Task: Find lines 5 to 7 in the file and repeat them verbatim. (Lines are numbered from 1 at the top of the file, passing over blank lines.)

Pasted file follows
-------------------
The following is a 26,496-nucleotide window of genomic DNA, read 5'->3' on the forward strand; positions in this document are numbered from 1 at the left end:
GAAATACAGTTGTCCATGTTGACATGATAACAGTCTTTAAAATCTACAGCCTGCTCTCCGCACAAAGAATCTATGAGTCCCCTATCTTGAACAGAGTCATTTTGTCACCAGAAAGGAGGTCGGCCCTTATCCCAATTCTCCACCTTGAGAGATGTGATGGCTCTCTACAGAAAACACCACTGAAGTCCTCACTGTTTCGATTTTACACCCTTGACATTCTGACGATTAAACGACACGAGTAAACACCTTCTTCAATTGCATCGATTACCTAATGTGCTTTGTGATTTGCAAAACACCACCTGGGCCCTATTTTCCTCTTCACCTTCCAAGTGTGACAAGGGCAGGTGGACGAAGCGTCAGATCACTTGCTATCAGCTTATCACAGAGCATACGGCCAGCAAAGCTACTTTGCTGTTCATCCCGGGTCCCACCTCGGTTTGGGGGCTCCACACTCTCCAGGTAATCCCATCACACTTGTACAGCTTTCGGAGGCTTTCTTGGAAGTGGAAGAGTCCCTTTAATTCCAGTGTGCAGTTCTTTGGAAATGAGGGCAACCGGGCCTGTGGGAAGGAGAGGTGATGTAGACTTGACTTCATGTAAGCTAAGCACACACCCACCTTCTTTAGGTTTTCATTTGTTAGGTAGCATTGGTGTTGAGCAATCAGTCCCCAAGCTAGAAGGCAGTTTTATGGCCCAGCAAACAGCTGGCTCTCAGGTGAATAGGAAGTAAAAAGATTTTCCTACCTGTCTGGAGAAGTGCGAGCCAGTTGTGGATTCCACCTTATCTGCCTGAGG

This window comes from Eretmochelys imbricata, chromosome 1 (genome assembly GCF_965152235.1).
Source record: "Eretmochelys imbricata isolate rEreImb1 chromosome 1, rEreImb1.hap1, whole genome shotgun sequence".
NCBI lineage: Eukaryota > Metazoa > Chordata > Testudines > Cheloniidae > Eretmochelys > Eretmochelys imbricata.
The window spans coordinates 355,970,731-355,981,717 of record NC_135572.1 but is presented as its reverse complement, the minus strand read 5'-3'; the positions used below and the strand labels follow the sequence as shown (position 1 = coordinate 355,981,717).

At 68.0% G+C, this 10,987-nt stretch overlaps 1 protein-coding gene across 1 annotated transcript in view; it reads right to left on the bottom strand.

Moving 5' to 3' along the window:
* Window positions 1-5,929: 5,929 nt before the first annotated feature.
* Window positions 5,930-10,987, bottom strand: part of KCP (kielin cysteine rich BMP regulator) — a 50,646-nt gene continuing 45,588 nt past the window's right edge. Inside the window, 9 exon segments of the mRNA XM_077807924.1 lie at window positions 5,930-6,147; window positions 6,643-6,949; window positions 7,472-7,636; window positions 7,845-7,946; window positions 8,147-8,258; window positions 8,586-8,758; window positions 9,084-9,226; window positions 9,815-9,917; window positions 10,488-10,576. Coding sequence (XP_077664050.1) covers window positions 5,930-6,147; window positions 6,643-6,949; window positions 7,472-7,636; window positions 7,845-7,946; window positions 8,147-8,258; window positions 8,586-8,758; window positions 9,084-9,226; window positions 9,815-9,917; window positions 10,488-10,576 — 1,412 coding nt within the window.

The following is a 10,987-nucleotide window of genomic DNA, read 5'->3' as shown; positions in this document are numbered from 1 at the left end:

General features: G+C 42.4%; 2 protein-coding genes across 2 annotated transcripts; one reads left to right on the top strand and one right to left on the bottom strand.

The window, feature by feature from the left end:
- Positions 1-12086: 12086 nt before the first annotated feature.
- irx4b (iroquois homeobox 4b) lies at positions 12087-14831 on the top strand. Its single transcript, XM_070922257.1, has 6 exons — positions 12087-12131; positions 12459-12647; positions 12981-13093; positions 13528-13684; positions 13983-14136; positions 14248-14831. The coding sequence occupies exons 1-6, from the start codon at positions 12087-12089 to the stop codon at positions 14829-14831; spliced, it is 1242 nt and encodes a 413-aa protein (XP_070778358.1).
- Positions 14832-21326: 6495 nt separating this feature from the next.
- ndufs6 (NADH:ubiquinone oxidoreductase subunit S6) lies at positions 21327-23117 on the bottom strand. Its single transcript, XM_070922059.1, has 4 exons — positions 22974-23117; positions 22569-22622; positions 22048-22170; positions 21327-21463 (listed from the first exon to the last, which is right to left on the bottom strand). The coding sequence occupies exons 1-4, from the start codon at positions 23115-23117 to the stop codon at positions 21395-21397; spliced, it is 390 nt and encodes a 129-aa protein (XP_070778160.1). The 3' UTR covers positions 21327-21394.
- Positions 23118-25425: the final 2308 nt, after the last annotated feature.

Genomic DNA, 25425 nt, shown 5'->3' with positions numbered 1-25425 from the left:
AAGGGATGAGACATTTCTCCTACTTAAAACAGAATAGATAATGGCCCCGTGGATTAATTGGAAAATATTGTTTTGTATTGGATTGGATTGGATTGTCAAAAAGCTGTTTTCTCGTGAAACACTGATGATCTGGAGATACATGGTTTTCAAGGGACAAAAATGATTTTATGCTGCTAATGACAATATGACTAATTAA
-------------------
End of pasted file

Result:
NCBI lineage: Eukaryota > Metazoa > Chordata > Testudines > Cheloniidae > Eretmochelys > Eretmochelys imbricata.
The window spans coordinates 355,970,731-355,981,717 of record NC_135572.1 but is presented as its reverse complement, the minus strand read 5'-3'; the positions used below and the strand labels follow the sequence as shown (position 1 = coordinate 355,981,717).

At 68.0% G+C, this 10,987-nt stretch overlaps 1 protein-coding gene across 1 annotated transcript in view; it reads right to left on the bottom strand.